A lot of people seem to have this notion that you can’t really garden unless you have acres of flat land and beautiful soil. That, my friends, is farming.
If you have access to the sun, some water, and any sort of container that can hold some dirt, you can garden. I guess that may rule out any subterranean readers, but for the rest of you, you’re good to go. Small space gardening is easy, rewarding, and many times, less work than maintaining a larger plot, so don’t let your lack of land deter you!
Small Space Gardening in Today’s World
Most people don’t live on farms anymore – if you’re in the suburbs, you might have a quarter acre or less, if you live in a high-rise, you might be lucky to have a balcony or a windowsill. But lack of space doesn’t mean you can’t garden; it just means you may not be able to have that traditional plot of land filled with rows of cornstalks and tomato vines. Enter these small space gardening tips: you may have a harder time growing large winter squash in a one room apartment, but where there’s a will, there’s a way. No matter how small the space, you too can have a garden.
One of the easiest ways to grow anything in small spaces is to use a container. Container gardening actually has some advantages over traditional growing. The soil warms up sooner, it generally drains better, and if you’re in a shadier area (and feel strong), you can move containers to follow the sun.
A container can be a traditional flower pot, an old bucket, a feed trough… basically, anything that will hold some soil, no matter the shape, size, or material. Many vegetables lend themselves very well to growing in containers, like tomatoes, peppers, beans, lettuce, and herbs – the only limiting factor is the size of your container. If you use something large enough, it’s certainly even possible to grow vining plants like cucumbers.
In general, for most plants, you’ll want something big enough to accommodate some decent root growth; don’t expect to grow a four-foot tomato plant in an old milk carton. Also note that the container should be able to drain, so you may need to drill a few holes. It’s not absolutely vital, especially if you’re growing inside, but you’ll have to be very careful to monitor the moisture level of the soil. Many plants have drowned in non-draining containers (oftentimes, the plant will turn yellow when it’s too wet, which then prompts the owner to water it even more, which seals its fate).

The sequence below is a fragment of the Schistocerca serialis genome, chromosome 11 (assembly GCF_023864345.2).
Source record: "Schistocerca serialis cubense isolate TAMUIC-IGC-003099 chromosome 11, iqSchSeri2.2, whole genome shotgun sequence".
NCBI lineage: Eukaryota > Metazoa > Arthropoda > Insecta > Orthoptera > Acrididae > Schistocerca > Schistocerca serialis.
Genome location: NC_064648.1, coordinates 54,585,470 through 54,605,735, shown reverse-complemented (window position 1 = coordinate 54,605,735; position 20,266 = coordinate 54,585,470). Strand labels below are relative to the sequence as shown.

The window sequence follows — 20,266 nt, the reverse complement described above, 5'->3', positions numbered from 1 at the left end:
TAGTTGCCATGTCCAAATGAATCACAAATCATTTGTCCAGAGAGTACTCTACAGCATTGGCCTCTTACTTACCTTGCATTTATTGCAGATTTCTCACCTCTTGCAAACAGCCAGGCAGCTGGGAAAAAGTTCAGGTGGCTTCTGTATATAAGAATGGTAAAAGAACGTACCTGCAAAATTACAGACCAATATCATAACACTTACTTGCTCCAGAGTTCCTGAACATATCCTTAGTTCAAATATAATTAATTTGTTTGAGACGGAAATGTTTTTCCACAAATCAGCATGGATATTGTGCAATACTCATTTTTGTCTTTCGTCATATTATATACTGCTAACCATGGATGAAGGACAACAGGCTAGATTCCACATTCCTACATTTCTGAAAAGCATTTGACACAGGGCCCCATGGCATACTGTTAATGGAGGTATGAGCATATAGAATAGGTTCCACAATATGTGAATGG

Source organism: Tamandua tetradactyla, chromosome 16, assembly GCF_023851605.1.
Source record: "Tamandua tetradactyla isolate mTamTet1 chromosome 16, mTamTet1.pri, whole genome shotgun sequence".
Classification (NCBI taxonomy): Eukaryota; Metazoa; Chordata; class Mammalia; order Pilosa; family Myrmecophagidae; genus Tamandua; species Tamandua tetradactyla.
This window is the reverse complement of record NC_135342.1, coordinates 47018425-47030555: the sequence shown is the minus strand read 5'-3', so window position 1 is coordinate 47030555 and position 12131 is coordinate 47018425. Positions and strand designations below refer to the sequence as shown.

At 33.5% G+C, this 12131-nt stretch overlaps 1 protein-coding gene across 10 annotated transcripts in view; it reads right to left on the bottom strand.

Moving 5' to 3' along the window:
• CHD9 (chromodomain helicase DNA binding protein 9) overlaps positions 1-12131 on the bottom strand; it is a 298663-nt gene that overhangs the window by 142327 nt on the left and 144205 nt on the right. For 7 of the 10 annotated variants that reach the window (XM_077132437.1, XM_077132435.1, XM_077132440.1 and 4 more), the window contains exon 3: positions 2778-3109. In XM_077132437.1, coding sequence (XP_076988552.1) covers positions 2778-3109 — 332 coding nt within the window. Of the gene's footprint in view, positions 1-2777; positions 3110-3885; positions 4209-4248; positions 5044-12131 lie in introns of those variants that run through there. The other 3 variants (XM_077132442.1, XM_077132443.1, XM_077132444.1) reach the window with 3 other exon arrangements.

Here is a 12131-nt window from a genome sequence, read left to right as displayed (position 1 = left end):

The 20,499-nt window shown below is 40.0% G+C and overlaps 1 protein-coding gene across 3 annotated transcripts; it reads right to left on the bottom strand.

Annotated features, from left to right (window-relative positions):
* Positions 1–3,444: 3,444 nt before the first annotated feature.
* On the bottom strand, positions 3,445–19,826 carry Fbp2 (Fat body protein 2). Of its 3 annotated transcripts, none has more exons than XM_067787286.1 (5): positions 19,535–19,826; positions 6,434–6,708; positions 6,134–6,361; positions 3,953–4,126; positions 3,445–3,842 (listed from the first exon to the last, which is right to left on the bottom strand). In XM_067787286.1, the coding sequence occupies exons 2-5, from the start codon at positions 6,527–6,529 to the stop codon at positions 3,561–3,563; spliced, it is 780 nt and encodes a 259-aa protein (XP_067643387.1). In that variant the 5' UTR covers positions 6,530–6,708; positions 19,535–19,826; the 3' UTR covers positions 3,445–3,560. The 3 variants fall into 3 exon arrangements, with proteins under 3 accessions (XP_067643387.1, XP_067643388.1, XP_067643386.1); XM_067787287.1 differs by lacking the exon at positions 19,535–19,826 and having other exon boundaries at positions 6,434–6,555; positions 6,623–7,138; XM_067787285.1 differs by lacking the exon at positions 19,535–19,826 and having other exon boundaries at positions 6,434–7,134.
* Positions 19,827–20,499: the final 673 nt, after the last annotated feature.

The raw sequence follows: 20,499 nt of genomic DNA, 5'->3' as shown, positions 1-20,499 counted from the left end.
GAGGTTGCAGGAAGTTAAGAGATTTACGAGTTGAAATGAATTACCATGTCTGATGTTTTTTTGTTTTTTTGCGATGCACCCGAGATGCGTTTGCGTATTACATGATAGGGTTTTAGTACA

Another option for maximizing your growing space when you’re gardening in a small space is to grow vertically. If you do have access to a small bed outside (or even a container; just make sure the container can support the weight of whatever’s growing without tipping), you can grow more by going up instead of out. A few pole beans take up very little space, and can grow as much or more than a bunch of bush beans that use five times as much room.
Create Good Soil
Whether you’re growing in the ground or in a container, one of the keys to getting the most out of your plants is to ensure that they’re in good soil. Most plants will survive in just about anything from clay to sand, but if they’re too close to either end of that spectrum, they won’t do much for you.
Growing in a loose, well-balanced mix containing lots of organic matter and compost is a sure-fire way to get your vegetables to kick into high gear and start producing.
Use Succession Planting
Succession planting (basically, staggering what you plant over the course of several weeks or months) is another way to maximize your output when small space gardening.
Let’s say you have a one foot by four foot bed that you’re going to use for lettuce. You can plant the entire thing now, and in a month you’ll have more lettuce than you know what to do with, and a lot of it may go to waste. Or, you can plant 25% of it now, 25% next week, and so on. By the time you’re planting the last 25%, your first planting will be almost ready to pick. After you pick the first batch, the next round will be ready, and you can re-plant the area that you just harvested, and continue the cycle…
Choose Space-Saving Plants
If you only have a small space for gardening, you probably shouldn’t grow corn or pumpkins, unless you really love them. Your return will probably be pretty low.
There are plenty of vegetables that don’t take much space to grow, and even some of the traditionally bigger plants have “bush” varieties, meaning they stay relatively compact rather than spreading like crazy. So take a little time in your planning process and find the stuff that won’t take up all your space.
Maximize the Space You Do Have
A final small space gardening tip that we should all utilize, even if we have unlimited space, is to maximize the area that you do have devoted to growing.
Mostly, this involves planning. Instead of haphazardly scattering seed here and there, sketch your plot and figure out what will go where. When you do get around to planting, a modified square-foot gardening method is generally more efficient than your typical row garden. Remember, you want to consolidate your planting, weeding, and watering, and not waste any of the space you have available!
Use some (or all) of these small space gardening tips, and you too can enjoy freshly picked produce no matter where you live!
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